Christmas spending reined in
I went into town yesterday. And got absolutely soaked to the skin.
Granted, I didn’t have to go out. It was a ‘want’ as opposed to a ‘must have’.
And, being a bit of a scrooge, I certainly wasn’t going to get myself wet through buying Christmas presents.
Turns out though, no-one else was out there buying gifts either.
Seriously, the high street was pretty much deserted, other than the occasional lunatic like myself, squelching to one shop for something they couldn’t live without, before heading straight home again.
It has been, quite frankly, miserable weather.
Storm Marjorie (or was it Deidre? I know it was the name of an agony Aunt) has been beating seven bells out of our shores.
So, it really is no wonder that people are choosing to stay at home.
I’d have anticipated that people are letting their fingers do the walking and are finishing their last-minute Christmas shopping online rather than venturing out in the freezing rain.
Especially those of us that don’t have relatives worth drowning for!
Bad weather…. Or Brexit?
Turns out though, it’s not just the shitty weather that’s keeping people indoors.
Sure, it’s sufficiently an emotive end user experience to go out shopping in the week before Christmas and get soaked for your troubles.
But another indeed if you don’t want to venture to the shops in the first place because you’re concerned as to what’s around the corner.
And that’s what appears to be happening this year.
Consumers are cash-strapped. That, coupled with the uncertainty as to what’s in store for the economy from a Brexit perspective, means that it’s not just rain clouds hanging over the UK high street.
According to predictions, footfall is expected to fall by 3% this week. And that’s pretty damning for retailers, especially when you considered that the week before Christmas is usually one of the busiest shopping weeks of the year.
It seems not even sales have their usual pulling power.
Of course, there is one or two silver linings….
Customer feedback management teams won’t be having their festive spirit crushed out of them by disgruntled, last minute shoppers.
And less people than usual will be having to smile politely and give thanks for a present that they don’t want and have no clue what to do with.
That isn’t of much use to retailers, though.
Let’s face it, we really don’t know what’s in store for the New Year with Brexit. So consumers are definitely feeling a little twitchy and, therefore, are keeping a tight hold on the purse strings.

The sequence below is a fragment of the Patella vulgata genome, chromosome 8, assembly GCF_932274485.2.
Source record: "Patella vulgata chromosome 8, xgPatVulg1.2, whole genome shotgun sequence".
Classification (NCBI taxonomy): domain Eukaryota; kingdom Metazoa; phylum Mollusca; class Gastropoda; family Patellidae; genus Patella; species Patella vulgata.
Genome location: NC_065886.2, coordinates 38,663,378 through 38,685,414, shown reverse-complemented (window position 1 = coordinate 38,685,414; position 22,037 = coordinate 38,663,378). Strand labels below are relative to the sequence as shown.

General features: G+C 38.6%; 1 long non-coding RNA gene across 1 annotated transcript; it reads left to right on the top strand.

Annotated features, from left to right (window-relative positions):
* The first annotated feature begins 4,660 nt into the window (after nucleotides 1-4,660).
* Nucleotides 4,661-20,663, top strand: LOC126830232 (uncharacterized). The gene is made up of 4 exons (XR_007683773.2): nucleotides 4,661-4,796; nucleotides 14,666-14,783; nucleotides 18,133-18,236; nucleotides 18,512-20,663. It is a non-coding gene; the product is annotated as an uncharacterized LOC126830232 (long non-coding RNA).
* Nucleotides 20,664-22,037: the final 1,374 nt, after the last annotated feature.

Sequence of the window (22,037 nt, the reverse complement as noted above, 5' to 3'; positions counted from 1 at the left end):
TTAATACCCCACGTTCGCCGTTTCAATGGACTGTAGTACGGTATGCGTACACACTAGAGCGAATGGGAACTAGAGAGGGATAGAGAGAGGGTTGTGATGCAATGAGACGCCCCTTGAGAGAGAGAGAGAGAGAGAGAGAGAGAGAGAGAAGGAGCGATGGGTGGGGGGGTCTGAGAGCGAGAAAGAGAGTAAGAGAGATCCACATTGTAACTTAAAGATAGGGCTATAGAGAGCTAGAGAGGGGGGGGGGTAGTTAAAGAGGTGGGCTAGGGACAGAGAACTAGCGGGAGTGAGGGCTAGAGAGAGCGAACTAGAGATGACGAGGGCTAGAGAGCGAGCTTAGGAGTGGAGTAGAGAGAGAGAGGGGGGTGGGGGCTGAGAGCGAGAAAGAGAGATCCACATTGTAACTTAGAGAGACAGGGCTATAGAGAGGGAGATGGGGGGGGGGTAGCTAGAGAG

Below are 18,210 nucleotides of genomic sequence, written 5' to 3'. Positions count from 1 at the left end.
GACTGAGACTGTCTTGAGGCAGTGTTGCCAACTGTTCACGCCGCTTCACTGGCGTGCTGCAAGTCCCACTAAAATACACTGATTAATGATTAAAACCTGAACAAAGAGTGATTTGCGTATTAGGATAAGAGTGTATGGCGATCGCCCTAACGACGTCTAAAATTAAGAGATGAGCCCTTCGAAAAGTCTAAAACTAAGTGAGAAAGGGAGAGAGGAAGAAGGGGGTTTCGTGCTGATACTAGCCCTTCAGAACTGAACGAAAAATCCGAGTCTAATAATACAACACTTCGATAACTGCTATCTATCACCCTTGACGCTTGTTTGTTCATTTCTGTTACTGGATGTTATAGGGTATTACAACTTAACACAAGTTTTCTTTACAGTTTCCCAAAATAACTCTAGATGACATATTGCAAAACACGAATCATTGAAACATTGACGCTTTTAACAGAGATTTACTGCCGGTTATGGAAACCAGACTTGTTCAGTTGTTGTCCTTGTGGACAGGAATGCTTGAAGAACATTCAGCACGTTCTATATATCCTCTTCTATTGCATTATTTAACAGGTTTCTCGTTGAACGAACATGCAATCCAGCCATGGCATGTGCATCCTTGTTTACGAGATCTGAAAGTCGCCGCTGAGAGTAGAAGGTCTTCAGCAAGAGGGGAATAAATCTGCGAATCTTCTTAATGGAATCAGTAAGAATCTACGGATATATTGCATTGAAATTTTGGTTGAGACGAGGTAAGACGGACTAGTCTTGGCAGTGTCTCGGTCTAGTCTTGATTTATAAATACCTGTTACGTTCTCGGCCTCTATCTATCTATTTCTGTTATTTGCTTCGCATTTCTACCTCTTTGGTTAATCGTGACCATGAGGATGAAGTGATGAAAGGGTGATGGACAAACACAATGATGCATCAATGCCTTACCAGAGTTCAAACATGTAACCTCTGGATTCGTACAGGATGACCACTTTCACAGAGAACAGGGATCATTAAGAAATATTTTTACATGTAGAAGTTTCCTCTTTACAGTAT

Which obviously has a knock-on effect on Christmas spending.
And, according to retail forecasts, it’s not like everyone is simply ploughing their hard-earned cash into Amazon.
Nope, for once people just aren’t spending.
Especially those who had to dip into their savings or took on extra debt that they were still paying off at low interest rates following the 2008 financial crisis.
It seems the focus has switched to rising rail fares and utility bills instead. People are filling their rainy-day coffers as opposed to splashing out on festive, frivolous (and, frankly, pointless) Christmas tat.
According to the boss of Sports Direct, as far as shopping months go, November was “the worst on record, unbelievably bad.”
Of course, retailers don’t budget for months that bomb so astronomically.
So, they’ll really be banking on an upturn in sales and hoards of loyal consumers beating down their doors in the final trading week before the holidays.
It’s anticipated that high street stores will be going all out in the battle to win customers and regain some of their recent losses, so end-users can probably look forward to seeing some good bargains.
Though it probably needs someone to do whatever the opposite of a rain dance is (maybe a sun dance?!)
Saturday’s crap weather resulted in and estimated 9% drop in high-street footfall. Or an 8% drop if taking shopping centres and retail parks into the equation too.
Less is more
Ok, if you are a retailer, you could be pleasantly surprised. Maybe end users will all come out of the woodwork this weekend for a festive, emotive experience and last-minute shopping spree.
I wouldn’t hold your breath though.
Several people I know decided to opt for alternative gifts – (such as memberships or concert tickets – when the freezing rain put paid to their plans to hit the high street last Saturday.
It seems that, as a collective, consumers are finally starting to embrace the concept of ‘less is more.’
It started slowly, with a shift to trying to stay away from overly packaged goods, and people opting for alternatives that weren’t encased in a ton of plastic.
Now, we are apparently starting to realise that, as customers, we gather too much unnecessary crap in our lives.
Experiential gifts – such as days out or memberships, are becoming more and more popular.
Friends are also opting to have dinner or a night down the pub rather than exchanging unnecessary and unwanted gifts and gimmicks.
Consumers are also starting to make more ethical shopping choices in response to environmental concerns, which are brought to light by the likes of the banned Iceland advert focusing on the negative impact of palm oil.
You can’t always get what you want…
These testing times are definitely tough for businesses.
As many of even the big names have said, it is difficult to claw your way back from a lean handful of months.
So, considering consumer concerns, what’s a business to do?
Well, first of all, it’s important to understand your consumers.
What will offer them an emotive end-user experience?
What is it that will bring them in through your doors to part with their hard-earned wages?
Perhaps it will be festive deal that’s too good to miss.
Or, more importantly, a great deal on an ethical, environmentally friendly product or service.
Just remember though…
Don’t try to give them what they want. They don’t have the surplus cash for that at the moment.
Give them what they need.